The RMBS market is an important source of funds for mortgages issued by smaller competitors to the major banks. So, it's reasonable to expect that low spreads should encourage some more of those competitors to come to the market. Indeed, that's what we have seen (Graph 5). As a whole, non-major banks (labelled as ‘other ADI’ in the graph) issued $16 billion of securities last year, the highest since 2007. Perhaps more remarkable was the number of ‘other’ (non-major) banks that issued RMBS – by our count it was 17, the highest ever.
Interestingly, major banks have been relatively inactive in this market. Only 13 per cent of the total volume of issuance in 2017 was accounted for by the majors, the lowest since 2010. One reason the majors have not been more active is that, even with the decline in RMBS spreads, pricing is not particularly attractive for them. Rather, alternative sources of funds – such as unsecured wholesale markets – remain more attractive because spreads in those markets have also narrowed. It's worth noting that many of the other banks, and non-bank securitisers, have rather limited access to long-term wholesale funding, particularly in offshore markets. So they cannot avail themselves of the favourable terms currently on offer there.
An alternative way of showing the increase in diversity is through a Herfindfahl-Hirschman index, which is a standard way of measuring concentration. The lower the index, the lower the level of concentration. There was a sizeable fall in that index in 2017 for RMBS issuers (Graph 6). By this metric, concentration has been falling since 2014, when non-banks issued less than half what they did in 2017 and major banks were far more active in the market.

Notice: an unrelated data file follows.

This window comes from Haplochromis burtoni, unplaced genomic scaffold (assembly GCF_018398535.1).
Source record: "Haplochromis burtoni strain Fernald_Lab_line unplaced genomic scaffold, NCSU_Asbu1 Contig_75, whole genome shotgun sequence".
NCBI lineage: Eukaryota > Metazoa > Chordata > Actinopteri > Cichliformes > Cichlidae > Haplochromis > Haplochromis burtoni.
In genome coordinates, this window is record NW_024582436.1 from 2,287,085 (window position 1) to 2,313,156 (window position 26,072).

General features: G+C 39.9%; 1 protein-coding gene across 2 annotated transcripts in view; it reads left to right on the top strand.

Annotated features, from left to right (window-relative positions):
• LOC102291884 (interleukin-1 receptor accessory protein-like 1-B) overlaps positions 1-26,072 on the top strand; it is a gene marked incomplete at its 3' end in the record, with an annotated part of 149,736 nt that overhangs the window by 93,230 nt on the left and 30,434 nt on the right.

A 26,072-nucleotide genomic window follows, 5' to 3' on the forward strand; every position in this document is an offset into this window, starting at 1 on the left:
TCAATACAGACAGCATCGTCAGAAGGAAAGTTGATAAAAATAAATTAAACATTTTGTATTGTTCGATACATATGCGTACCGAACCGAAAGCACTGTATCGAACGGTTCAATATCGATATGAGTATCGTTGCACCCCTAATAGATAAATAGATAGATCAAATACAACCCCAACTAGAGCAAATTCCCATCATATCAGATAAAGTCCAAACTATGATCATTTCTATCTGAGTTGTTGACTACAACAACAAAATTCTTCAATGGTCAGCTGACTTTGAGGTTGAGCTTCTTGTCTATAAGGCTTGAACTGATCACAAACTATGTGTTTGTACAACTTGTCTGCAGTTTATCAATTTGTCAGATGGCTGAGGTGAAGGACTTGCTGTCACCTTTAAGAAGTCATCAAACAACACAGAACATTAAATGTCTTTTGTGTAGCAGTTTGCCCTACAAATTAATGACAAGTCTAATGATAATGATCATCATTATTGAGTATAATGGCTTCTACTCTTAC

The diversity of issuers has increased in other markets as well. I have made the point in a previous speech that the mining industry is an important part of the Australian corporate debt market. For a number of years following the financial crisis, those companies issued debt to help fund the mining investment boom, although most finance was raised internally. Over the past couple of years, however, resource-related companies have been relatively inactive; some have even bought back bonds as they have sought to reduce their gearing (thereby contributing to the decline in offshore bonds on issuance for non-financial corporations shown in Graph 2). Meanwhile, other companies have stepped up their issuance (Graph 7). In 2017, we saw particularly strong issuance from utility companies. Indeed, combined issuance across non-resource-related sectors was at a record high in 2017. I should note that we would expect issuance to grow in nominal terms as the economy expands. Regardless, it is worth noting that the market is not dominated by resource companies in the way it has been in the past.
We also have seen a more diverse type of issuer in the Kangaroo market. Again, this is not a story of the past year alone (Graph 8). If we look back 10 years, the Kangaroo market had previously been reliant on financial corporations and European based supranational, sovereign or quasi-sovereign agency entities, known collectively as SSA's. However, as time has passed, we have seen more non-European SSA's enter the market. Also, over the past three years or so, non-financial corporations have begun to issue in the Kangaroo market, such as companies from the United States.